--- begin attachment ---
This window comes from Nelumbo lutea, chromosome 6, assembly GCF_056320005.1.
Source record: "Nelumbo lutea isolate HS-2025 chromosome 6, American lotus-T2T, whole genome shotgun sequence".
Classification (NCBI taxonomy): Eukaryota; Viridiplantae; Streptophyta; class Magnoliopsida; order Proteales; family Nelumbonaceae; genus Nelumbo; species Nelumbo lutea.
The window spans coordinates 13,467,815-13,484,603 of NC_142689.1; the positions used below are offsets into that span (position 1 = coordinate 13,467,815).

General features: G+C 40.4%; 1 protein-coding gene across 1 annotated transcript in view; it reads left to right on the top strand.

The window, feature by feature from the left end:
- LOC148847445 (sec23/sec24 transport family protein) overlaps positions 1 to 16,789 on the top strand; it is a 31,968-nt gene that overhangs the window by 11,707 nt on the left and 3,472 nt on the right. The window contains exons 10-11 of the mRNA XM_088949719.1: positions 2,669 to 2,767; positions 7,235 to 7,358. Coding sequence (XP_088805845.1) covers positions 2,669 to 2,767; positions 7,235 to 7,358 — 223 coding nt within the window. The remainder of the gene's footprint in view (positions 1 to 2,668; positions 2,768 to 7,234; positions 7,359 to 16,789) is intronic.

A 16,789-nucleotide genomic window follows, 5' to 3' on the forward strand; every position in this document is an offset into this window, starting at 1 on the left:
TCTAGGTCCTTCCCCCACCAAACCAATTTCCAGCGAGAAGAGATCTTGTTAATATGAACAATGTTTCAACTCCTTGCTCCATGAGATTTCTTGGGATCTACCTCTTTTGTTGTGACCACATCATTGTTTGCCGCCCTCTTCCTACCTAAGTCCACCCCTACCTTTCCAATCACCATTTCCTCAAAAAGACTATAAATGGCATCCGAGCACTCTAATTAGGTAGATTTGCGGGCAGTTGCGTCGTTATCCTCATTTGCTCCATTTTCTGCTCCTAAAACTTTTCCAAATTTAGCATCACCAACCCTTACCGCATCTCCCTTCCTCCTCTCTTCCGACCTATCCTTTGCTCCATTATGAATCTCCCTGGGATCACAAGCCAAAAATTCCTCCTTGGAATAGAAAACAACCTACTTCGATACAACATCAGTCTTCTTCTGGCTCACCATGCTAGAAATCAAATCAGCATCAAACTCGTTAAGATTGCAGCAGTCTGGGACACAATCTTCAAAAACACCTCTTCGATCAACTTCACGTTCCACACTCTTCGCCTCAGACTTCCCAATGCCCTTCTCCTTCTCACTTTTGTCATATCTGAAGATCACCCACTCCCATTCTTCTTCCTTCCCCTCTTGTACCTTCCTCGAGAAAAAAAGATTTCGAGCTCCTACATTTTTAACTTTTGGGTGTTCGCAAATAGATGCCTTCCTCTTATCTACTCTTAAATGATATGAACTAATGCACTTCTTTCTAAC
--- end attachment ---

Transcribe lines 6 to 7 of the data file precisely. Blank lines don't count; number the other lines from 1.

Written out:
The window, feature by feature from the left end:
- LOC148847445 (sec23/sec24 transport family protein) overlaps positions 1 to 16,789 on the top strand; it is a 31,968-nt gene that overhangs the window by 11,707 nt on the left and 3,472 nt on the right. The window contains exons 10-11 of the mRNA XM_088949719.1: positions 2,669 to 2,767; positions 7,235 to 7,358. Coding sequence (XP_088805845.1) covers positions 2,669 to 2,767; positions 7,235 to 7,358 — 223 coding nt within the window. The remainder of the gene's footprint in view (positions 1 to 2,668; positions 2,768 to 7,234; positions 7,359 to 16,789) is intronic.